If you have a pre-teen, you might be trying to teach them how to make the best financial decisions. This is likely especially true if your pre-teen just started acquiring financial responsibilities, like paying bills or buying things for themselves.
Before you set them loose and let them go out to buy a new pair of shoes or their first car, you’ll want to teach them a bit more about how money works and how to use it responsibly! Our guide will help your pre-teens make better financial decisions.
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The importance of finances for teens
Whenever financial literacy is discussed, it often focuses on teaching financial skills to adults. However, financial education should be a part of our children’s lives as well, and teaching them about finances before they graduate high school could change lives.
Children who learn financial lessons in their pre-teens are more likely to grow up to be financially savvy as teens and adults. Plus, setting your pre-teens up for success now can make their lives a lot easier in the future.
Financial literacy will ensure that your children always have enough money to cover their expenses as well as the costs of various emergencies. Teaching them valuable lessons about money will last a lifetime. So, let’s talk about how money is made!
Understanding how money is made
When it comes to teens and money, there is great value in teaching them how money is made and how they can receive money as a result of providing a product or a service. You might choose to do this by giving your kids books that will teach them all about these concepts.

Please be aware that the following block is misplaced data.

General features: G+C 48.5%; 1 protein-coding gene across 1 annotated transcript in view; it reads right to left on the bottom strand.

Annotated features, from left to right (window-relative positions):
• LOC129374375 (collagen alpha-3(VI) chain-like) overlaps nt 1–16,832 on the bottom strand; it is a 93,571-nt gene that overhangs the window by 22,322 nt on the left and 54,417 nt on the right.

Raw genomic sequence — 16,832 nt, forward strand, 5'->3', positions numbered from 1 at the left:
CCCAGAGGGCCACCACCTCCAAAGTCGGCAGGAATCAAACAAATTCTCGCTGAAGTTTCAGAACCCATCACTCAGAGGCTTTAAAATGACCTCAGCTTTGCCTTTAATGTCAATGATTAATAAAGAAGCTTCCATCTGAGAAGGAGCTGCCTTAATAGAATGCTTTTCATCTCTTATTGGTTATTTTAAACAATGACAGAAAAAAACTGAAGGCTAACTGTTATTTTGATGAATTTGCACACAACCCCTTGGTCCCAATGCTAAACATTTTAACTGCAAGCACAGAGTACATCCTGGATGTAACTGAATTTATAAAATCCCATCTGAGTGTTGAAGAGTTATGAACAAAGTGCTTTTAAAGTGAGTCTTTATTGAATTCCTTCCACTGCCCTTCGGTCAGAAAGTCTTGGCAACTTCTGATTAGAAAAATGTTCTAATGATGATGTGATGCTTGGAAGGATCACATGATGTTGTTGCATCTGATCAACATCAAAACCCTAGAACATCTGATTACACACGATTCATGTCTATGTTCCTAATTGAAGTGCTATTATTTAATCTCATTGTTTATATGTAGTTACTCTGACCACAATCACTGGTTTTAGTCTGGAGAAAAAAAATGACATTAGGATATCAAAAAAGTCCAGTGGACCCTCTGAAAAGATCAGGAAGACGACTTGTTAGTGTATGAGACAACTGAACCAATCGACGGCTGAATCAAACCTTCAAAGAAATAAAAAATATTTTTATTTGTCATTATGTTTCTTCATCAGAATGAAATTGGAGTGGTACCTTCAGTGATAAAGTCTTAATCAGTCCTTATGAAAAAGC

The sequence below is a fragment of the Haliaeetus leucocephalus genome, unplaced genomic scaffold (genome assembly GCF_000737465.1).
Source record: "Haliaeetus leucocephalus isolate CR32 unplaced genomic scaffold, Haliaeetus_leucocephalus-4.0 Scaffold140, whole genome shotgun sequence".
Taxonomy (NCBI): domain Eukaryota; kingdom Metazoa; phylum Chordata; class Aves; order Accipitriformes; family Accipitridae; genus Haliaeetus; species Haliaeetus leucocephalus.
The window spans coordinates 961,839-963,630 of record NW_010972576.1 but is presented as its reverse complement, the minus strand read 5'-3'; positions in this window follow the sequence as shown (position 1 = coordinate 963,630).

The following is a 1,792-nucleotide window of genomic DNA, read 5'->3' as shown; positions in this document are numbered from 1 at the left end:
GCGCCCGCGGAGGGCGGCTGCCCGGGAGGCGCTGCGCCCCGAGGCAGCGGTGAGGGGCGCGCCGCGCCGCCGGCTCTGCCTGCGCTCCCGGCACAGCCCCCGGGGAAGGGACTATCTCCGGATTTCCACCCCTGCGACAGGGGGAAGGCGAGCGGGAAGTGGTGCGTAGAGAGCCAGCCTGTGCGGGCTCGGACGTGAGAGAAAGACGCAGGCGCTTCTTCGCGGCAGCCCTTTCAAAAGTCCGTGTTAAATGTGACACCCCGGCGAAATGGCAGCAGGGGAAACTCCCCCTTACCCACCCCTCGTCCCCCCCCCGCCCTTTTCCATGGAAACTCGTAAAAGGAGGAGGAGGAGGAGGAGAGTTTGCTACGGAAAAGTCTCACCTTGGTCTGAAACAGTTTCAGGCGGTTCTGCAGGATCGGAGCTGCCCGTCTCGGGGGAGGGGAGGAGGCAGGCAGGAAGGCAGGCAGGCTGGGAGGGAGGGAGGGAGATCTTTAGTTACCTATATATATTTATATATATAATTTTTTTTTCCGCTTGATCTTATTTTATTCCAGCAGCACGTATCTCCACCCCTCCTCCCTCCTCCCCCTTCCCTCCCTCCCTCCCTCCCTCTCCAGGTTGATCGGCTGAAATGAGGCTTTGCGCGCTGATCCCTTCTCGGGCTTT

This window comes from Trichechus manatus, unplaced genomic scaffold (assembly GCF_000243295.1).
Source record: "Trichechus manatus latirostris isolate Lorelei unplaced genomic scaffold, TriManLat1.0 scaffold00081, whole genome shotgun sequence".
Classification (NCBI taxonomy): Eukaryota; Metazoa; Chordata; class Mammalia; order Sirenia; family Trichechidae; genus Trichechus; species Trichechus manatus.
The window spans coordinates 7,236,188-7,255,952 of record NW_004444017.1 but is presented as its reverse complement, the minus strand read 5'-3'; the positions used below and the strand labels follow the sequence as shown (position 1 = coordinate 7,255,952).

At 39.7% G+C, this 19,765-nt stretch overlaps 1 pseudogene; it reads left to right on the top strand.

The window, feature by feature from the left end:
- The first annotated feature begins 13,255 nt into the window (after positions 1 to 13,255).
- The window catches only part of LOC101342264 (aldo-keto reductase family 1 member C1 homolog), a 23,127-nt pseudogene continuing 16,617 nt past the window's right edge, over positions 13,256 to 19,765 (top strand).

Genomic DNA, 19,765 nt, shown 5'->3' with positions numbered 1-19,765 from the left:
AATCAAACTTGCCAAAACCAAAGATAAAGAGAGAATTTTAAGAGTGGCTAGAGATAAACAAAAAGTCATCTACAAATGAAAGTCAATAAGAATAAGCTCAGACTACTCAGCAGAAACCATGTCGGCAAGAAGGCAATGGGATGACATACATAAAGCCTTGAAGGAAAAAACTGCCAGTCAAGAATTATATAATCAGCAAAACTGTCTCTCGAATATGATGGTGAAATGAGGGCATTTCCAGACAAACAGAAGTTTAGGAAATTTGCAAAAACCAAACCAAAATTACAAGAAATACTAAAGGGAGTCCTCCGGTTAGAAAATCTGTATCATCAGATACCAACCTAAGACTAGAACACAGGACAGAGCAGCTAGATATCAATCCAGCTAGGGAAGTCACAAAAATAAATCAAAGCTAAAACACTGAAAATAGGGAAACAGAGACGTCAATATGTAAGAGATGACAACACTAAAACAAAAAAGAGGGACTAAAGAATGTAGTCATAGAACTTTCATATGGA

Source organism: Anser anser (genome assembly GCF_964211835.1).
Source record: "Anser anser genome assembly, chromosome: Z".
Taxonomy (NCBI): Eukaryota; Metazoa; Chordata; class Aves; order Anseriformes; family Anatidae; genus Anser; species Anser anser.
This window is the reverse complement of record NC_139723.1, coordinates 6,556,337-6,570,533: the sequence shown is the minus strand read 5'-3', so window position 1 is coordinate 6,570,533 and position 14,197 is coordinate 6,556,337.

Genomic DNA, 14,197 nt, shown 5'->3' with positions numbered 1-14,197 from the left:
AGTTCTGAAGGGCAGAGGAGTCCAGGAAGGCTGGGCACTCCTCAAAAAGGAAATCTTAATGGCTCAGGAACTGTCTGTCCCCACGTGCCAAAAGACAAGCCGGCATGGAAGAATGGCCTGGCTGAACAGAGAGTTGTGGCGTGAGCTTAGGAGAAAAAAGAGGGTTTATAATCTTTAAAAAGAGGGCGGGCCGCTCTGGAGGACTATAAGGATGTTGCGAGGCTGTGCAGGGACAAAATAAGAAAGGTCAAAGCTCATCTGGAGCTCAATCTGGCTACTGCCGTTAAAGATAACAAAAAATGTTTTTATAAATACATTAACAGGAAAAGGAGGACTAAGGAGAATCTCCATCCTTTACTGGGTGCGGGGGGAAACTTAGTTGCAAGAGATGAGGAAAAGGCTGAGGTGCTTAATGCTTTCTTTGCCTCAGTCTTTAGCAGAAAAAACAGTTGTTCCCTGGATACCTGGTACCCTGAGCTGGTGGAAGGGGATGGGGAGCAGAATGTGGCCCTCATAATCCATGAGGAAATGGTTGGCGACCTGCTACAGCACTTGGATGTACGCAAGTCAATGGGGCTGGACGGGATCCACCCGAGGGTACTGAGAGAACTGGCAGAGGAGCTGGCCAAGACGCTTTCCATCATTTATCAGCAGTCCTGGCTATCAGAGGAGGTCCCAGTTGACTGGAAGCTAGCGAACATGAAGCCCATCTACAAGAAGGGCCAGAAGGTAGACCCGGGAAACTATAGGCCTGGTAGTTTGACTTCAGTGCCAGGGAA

Another way to teach your children about how money is made involves paying your children for doing their chores or teaching them how to determine a reasonable price for a product or a service. As a fun activity, you could encourage them to develop a mock small business, or if they’re old enough, try suggesting that they apply for a part-time job.
Balancing a budget
Once your pre-teen starts making money, one of the most important lessons you can teach them is how to budget their money. A great way to do this is by showing them how to open a RoarMoney account, which will help your pre-teen track their spending and analyze their spending habits.
By using a financial tool like a RoarMoney account, your pre-teen will be more likely to develop the habit of being aware of how they’re spending their money. Plus, it’ll show them just how quickly money can disappear when you don’t budget.
Paying an allowance
Many kids start asking for an allowance in first or second grade. When they do, there are three main questions you should ask yourself. Some of these questions include when to start, how much to give them, and whether the allowance is linked to household chores.
According to the Parents Network, there are two different approaches that you can take when it comes to distributing allowance. Depending on what feels right for your parenting style and your family dynamic, the two different approaches include a chore-based allowance or a repeated allowance.
- Chore-based allowance– By this point in time, your child will have already been doing chores around the house, and their household responsibilities will probably increase over time. But when you start paying them for doing their chores, you will be teaching them an essential financial lesson because it shows kids the value of working hard for what you want.